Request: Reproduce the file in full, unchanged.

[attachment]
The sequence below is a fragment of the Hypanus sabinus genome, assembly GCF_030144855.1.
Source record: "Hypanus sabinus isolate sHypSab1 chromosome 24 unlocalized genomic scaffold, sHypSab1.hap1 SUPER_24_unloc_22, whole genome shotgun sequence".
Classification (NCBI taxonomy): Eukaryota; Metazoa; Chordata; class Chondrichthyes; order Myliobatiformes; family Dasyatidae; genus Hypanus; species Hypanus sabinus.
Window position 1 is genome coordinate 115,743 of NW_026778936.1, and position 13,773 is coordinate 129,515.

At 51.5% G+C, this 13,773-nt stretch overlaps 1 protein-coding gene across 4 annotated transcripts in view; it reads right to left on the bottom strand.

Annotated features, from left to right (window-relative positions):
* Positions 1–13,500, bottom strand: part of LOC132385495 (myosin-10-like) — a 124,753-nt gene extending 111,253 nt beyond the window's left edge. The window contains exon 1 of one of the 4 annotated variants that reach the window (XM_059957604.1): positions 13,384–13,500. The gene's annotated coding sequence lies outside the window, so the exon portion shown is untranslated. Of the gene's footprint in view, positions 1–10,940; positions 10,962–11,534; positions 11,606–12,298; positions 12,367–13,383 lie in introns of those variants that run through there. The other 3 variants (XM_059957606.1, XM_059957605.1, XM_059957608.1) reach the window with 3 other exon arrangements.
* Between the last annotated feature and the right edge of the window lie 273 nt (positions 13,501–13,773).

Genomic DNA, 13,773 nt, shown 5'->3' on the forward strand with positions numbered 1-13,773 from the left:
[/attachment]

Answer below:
The sequence below is a fragment of the Hypanus sabinus genome, assembly GCF_030144855.1.
Source record: "Hypanus sabinus isolate sHypSab1 chromosome 24 unlocalized genomic scaffold, sHypSab1.hap1 SUPER_24_unloc_22, whole genome shotgun sequence".
Classification (NCBI taxonomy): Eukaryota; Metazoa; Chordata; class Chondrichthyes; order Myliobatiformes; family Dasyatidae; genus Hypanus; species Hypanus sabinus.
Window position 1 is genome coordinate 115,743 of NW_026778936.1, and position 13,773 is coordinate 129,515.

At 51.5% G+C, this 13,773-nt stretch overlaps 1 protein-coding gene across 4 annotated transcripts in view; it reads right to left on the bottom strand.

Annotated features, from left to right (window-relative positions):
* Positions 1–13,500, bottom strand: part of LOC132385495 (myosin-10-like) — a 124,753-nt gene extending 111,253 nt beyond the window's left edge. The window contains exon 1 of one of the 4 annotated variants that reach the window (XM_059957604.1): positions 13,384–13,500. The gene's annotated coding sequence lies outside the window, so the exon portion shown is untranslated. Of the gene's footprint in view, positions 1–10,940; positions 10,962–11,534; positions 11,606–12,298; positions 12,367–13,383 lie in introns of those variants that run through there. The other 3 variants (XM_059957606.1, XM_059957605.1, XM_059957608.1) reach the window with 3 other exon arrangements.
* Between the last annotated feature and the right edge of the window lie 273 nt (positions 13,501–13,773).

Genomic DNA, 13,773 nt, shown 5'->3' on the forward strand with positions numbered 1-13,773 from the left: